Hundreds of people have been displaced from the Lake St. Martin reserve since this spring because of flooding, and now the reserve must be relocated permanently. In light of all of the community’s struggles, U of M researchers believe a more sustainable reserve could be built.
Myrle Ballard, a PhD student at the University of Manitoba, is researching Anishinaabe knowledge systems (AKS) and tracing environmental policies and legislation to see how man-made alterations to the ecosystem have impacted First Nations people negatively.
“I’m incorporating [ . . . ] how [the recent evacuation] has impacted First Nations as well,” said Ballard.
The Lake St. Martin community is currently negotiating with the government between two possible permanent locations, and Ballard was recently named the negotiator for her community.
“This means I will work directly with the leadership and people toward what our new community is going to look like,” said Ballard. “Everything is going to be sustainable. It’s going to be a green community.”
Ballard explained that the research is important to her because she is Anishinaabe.
“I grew up in the community and I know the changes that have taken place over the course of my lifetime,” she said. “I’ve seen recently the devastation on the land and the people itself.”
Ballard said the fact that she speaks Anishinaabe is very important to her research, which proves the language has a direct impact on AKS.
Shirley Thompson, assistant professor at the Natural Resources Institute and Ballard’s supervisor, explained that Ballard’s research is examining what the Lake St. Martin community was like before the control structure, a dam built to control the amount of water flowing into the lake, and the flooding started in the 1960s.
Thompson said Ballard found that it was “a very prosperous community,” adding that the control structure ruined some of the fishing and agriculture aspects of the area.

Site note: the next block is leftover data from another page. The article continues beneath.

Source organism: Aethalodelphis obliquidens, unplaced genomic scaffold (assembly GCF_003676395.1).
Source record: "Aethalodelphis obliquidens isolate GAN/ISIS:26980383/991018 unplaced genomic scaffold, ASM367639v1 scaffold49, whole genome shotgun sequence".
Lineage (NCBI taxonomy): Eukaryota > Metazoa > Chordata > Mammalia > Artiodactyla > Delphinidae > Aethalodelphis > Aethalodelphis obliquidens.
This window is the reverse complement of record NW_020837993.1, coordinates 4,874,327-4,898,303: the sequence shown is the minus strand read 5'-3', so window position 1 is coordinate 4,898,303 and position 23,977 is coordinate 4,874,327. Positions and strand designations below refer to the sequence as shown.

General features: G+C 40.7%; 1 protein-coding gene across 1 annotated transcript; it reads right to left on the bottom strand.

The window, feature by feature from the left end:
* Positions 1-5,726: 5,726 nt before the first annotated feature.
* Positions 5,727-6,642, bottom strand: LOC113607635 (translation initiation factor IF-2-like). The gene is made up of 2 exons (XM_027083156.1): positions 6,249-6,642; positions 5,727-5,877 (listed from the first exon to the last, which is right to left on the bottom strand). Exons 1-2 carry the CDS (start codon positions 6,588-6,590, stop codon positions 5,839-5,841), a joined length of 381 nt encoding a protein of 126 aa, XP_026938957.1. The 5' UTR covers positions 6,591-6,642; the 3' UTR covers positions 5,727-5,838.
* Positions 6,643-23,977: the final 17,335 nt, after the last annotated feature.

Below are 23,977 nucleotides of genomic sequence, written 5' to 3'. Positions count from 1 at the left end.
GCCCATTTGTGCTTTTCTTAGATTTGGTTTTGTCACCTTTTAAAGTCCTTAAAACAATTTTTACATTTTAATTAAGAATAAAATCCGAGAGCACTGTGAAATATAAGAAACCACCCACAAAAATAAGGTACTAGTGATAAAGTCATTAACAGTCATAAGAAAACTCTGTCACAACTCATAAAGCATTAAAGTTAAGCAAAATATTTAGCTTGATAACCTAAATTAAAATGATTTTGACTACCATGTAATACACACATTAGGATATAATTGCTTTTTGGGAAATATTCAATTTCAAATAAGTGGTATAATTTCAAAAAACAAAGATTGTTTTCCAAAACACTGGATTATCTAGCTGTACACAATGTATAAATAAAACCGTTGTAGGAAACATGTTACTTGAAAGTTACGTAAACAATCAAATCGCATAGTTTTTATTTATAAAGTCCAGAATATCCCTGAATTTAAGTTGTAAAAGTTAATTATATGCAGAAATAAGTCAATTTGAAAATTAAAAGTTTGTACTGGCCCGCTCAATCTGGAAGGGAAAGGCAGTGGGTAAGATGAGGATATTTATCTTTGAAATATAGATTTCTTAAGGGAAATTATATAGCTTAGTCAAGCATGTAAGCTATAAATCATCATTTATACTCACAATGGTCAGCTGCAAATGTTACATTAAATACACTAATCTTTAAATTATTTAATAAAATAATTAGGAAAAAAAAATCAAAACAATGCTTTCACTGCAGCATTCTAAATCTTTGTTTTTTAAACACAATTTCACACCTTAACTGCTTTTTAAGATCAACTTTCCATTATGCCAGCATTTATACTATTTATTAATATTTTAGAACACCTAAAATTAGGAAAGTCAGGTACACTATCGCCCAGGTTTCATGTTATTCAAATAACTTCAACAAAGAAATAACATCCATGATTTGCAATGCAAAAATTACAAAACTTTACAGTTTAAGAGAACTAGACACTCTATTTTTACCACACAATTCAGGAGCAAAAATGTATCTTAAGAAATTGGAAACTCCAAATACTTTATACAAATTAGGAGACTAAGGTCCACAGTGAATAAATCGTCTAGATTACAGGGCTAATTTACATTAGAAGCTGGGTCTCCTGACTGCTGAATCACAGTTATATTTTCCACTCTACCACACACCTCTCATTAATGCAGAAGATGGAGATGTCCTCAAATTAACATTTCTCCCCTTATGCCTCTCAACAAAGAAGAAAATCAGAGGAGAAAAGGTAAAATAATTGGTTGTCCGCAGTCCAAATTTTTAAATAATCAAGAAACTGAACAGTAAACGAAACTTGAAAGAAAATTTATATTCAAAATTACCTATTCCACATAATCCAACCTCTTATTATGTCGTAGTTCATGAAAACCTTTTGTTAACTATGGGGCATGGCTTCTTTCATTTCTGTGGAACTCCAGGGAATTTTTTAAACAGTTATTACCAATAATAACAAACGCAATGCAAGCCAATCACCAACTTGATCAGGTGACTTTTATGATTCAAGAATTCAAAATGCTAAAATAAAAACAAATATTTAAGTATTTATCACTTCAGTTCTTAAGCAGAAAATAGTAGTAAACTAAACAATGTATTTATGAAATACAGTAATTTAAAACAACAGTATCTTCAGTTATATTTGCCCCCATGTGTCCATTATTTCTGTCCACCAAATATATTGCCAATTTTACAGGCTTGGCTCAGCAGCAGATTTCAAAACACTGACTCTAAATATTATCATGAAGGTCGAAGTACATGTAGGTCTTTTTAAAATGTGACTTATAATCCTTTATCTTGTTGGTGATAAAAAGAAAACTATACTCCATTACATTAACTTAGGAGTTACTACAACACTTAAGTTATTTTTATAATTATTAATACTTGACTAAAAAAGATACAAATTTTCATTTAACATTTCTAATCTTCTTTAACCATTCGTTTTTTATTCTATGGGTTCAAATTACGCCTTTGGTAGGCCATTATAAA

Thompson explained the control structure had a negative impact on the First Nations community because it resulted in the ongoing flooding of houses as well as changing sandy beaches to swampy areas and agricultural lands into bulrushes.
Thompson said that her and Ballard’s research is also looking at different energy sources for the new reserve, such as geothermal, district heating, passive solar energy and biomass.
“Renewable energies, particularly biomass, are very good at using local resources to benefit local people and provide local jobs,” said Thompson.
Even though no location has been decided on, Thompson said that “involvement in the design stage of the new reserve allows renewable energies and fuel efficiencies to be incorporated into the design, which provides cost savings.”
Thompson said the new development of Lake St. Martin needs to influence other reserves in the province.
Thompson said that First Nations communities are faced with challenging issues such as a lack of job opportunities, unhealthy housing, unsafe drinking water and limited infrastructure because of their remote location.
“But renewable energy will provide community economic development,” she said.
Digvir Jayas, the vice-president (research) for the U of M, said the research is “very exciting” and “very timely.”
“If any of the reserves, not only in Manitoba, but around the world wanted to look at relocation as a possibility, then some of the research done by this team could be used in assessing those situations,” said Jayas.
Jayas explained that this type of understanding could be applied to other research projects in any other community, not just reserves.
“I think this is an example of the kind of research the University of Manitoba does that will benefit the citizens of Manitoba, Canada and the globe.”